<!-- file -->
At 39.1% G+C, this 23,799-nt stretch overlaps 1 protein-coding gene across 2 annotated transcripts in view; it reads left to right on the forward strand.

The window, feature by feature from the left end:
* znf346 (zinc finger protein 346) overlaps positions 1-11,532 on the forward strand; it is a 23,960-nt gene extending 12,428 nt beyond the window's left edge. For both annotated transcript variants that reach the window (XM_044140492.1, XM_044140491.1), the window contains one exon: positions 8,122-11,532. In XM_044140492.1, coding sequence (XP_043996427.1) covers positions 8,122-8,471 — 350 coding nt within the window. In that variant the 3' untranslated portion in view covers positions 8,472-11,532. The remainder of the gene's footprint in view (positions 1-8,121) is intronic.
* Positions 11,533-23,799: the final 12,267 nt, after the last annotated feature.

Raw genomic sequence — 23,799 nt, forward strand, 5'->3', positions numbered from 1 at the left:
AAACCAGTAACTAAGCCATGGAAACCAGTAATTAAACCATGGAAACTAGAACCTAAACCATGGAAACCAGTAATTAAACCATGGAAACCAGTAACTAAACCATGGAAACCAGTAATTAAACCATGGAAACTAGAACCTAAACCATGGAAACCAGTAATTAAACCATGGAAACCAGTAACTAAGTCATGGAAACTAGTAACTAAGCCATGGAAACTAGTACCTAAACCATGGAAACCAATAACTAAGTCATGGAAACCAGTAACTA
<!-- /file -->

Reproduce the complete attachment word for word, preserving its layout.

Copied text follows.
At 39.1% G+C, this 23,799-nt stretch overlaps 1 protein-coding gene across 2 annotated transcripts in view; it reads left to right on the forward strand.

The window, feature by feature from the left end:
* znf346 (zinc finger protein 346) overlaps positions 1-11,532 on the forward strand; it is a 23,960-nt gene extending 12,428 nt beyond the window's left edge. For both annotated transcript variants that reach the window (XM_044140492.1, XM_044140491.1), the window contains one exon: positions 8,122-11,532. In XM_044140492.1, coding sequence (XP_043996427.1) covers positions 8,122-8,471 — 350 coding nt within the window. In that variant the 3' untranslated portion in view covers positions 8,472-11,532. The remainder of the gene's footprint in view (positions 1-8,121) is intronic.
* Positions 11,533-23,799: the final 12,267 nt, after the last annotated feature.

Raw genomic sequence — 23,799 nt, forward strand, 5'->3', positions numbered from 1 at the left:
AAACCAGTAACTAAGCCATGGAAACCAGTAATTAAACCATGGAAACTAGAACCTAAACCATGGAAACCAGTAATTAAACCATGGAAACCAGTAACTAAACCATGGAAACCAGTAATTAAACCATGGAAACTAGAACCTAAACCATGGAAACCAGTAATTAAACCATGGAAACCAGTAACTAAGTCATGGAAACTAGTAACTAAGCCATGGAAACTAGTACCTAAACCATGGAAACCAATAACTAAGTCATGGAAACCAGTAACTA